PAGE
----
Runehammer Games 5e/"OSR" (not really OSR) "Mid Levels"
The sinister influence of an ageless dragon is plagueing the Westlands with vampiric evil. Can the heroes confront these undying dooms, and solve the riddle of the magic mirrors?
This 39 page adventure describes a castle with a fuck ton of rooms. It’s doing it in a new manner and I can’t, for the life of me, decipher how this thing is supposed to be run. It looks like it’s mostly combat with a lot of abstracted detail, to the point of being an outline. Which doesn’t have to be bad, but in this case is.
Most people run a sort of plot-based game, especially in 5e, and I’m always interested in how those adventures could be done better, to more align with their style without throwing out the important parts of the game. This adventure is trying something new towards that, but it just doesn’t come off right, for with a traditional exploration game or a more common plot-based one with light exploration.
As best as I can figure out, each major part of the castle is called a “scene.” It’s not like you’d think, based on that word. It’s more like a zone in a dungeon, an area. Each “scene” then has “zones” in it, which you could think of as unnumbered, but labeled, rooms in which something could occur. When you move between castle “scenes” (which are just major parts of the castle) you make a kind of survival roll for the transition, with a failure indicating an encounter before transition and a success meaning you simply transition, with the whole thing being narrated as a montaage. Each scene has about 3-5 zones, just labels like “Causeway, Gatehouse, Crumpled Gate, Battlement, Interior Court”, for example, for the “Main Gate” scene. There are bulleted notes (Yeah) in each scene about “action.” There are about three major areas in this (we’ll call them “levels”) with about eight or so scenes per level. I have absolutely NO fucking clue how the action is supposed to fit in. Are these the things that happen if you fail a survival check? Or they happen in each zone? How do you move between zones? The maps are, essentially, abstracted, although they look like maps, so it’s not real clear how you move from zone to zone or transition to a new scene, or know that you COULD transition to a new scene. Maybe the action happens throughout the scene, with zones just there as “fluff” for the DM to narrate as the action takes place? I have no fucking clue. There’s a supplement, called “5e Hard Mode” that is a separate product that maybe goes in to more detail. In any event, there’s an overview in this on how the scenes and zones are supposed to work, but it still isn’t clear, so that could be improved.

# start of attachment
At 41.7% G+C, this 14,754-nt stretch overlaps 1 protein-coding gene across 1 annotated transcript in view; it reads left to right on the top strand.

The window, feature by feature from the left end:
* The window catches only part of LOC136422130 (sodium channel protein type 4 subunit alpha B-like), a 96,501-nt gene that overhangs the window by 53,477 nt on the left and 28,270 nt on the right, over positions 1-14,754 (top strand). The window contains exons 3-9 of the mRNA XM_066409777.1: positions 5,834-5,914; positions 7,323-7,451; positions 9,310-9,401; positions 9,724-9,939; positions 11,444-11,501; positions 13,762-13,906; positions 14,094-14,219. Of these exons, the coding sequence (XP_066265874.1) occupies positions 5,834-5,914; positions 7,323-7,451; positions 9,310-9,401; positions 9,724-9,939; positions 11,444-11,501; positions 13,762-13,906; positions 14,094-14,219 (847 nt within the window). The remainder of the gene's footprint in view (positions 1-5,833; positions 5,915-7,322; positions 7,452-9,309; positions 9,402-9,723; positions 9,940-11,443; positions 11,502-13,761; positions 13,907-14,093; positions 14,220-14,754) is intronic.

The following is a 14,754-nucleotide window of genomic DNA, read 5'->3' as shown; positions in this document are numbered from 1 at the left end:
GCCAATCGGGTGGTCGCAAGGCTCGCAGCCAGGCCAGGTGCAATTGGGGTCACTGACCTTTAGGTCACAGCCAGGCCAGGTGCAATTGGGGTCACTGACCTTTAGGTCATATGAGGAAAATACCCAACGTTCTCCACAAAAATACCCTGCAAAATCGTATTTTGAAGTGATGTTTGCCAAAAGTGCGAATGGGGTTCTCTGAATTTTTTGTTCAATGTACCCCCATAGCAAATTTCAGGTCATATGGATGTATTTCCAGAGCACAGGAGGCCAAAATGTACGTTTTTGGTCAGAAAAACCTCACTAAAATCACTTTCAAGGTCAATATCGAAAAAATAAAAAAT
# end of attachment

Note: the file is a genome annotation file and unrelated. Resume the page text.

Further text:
It’s also not real clear to me that there’s much more than fighting in this. The “Action” notes are GREATLY abstracted, to the point of it being almost an outline, in spite of the scenes being about a column each. At one point one early room tells us “The machine can be used to glean all kinds of secrets about the castle.” Uh … like what? How does this all fit together? There’s o real summary, or overview. There’s no understanding of why the gate guards attack you but then there are miners in one room that will help you. There’s no order of battle for responses, or even, I can’t tell, if there should be one.
There is a section early on about themes in the adventure to get the DM to use while describing. Many worlds, vampires, and a dragon. But it’s not really themes, as I would think of them, more “this is in the castle.” There is a dragon under the castle. Uh, ok, great? How does that theming work? There’s nothing here to suggest how to do it, or how to frame it, and it’s described as a fact about the castle rather than a theme.
There’s a bright spot or two in the town description, with some of the NPC’s having the right kind of description. One dude always seems to be relieving himself outside. ANother is a group of loyalist troops looking for a reason. Those are GREAT NPC’s, they provide a lot for a DM to work with. You instantly know how to run them. To my surprise, about half of them were decent like that, so the designer clearly has some idea of how to write something good, even if the rooms/scenes/zones themselves are a fucking mess. There’s also a hook or two that is more than a little interesting.
I think I get what the designer was trying to do. Major areas with common elements, and then some sub-elements in ear areas, the rooms. Some things that could happen there. I get it, and I think it has potential as a good format for these sorts of games. As implemented, though, it’s a disaster. There’ nore real anchoring concepts. No real anchoring interactivity (although there does seem to be more than a few role playing encounters, or potential ones, to the designers credit.) The amount of interactivity beyond that is lacking. There’s no real summary of how things fit together, or are supposed to work, as in how the castle and its various groups function. It TOO devoted to the bullet point to convey information, and each scene needs a little overview for the DM, rather than everything laid out in bullets. And the Magic Mirrors? The thing that is supposed to be a major element of the adventure? That’s a WHOLE confusing mess.
The format here is more than half done. The designer is one to something. It needs more work though, on communicating the ideas to someone OTHER than the designer.
This is $3.50 at DriveThru. The same is ten pages, with the last two showing four of the zones. I strongly encourage you to check out the preview and those two pages. It’s interesting. The one that makes the most sense is the last, the watch tower. From that you can get, I think, the best idea of how things are supposed to play out.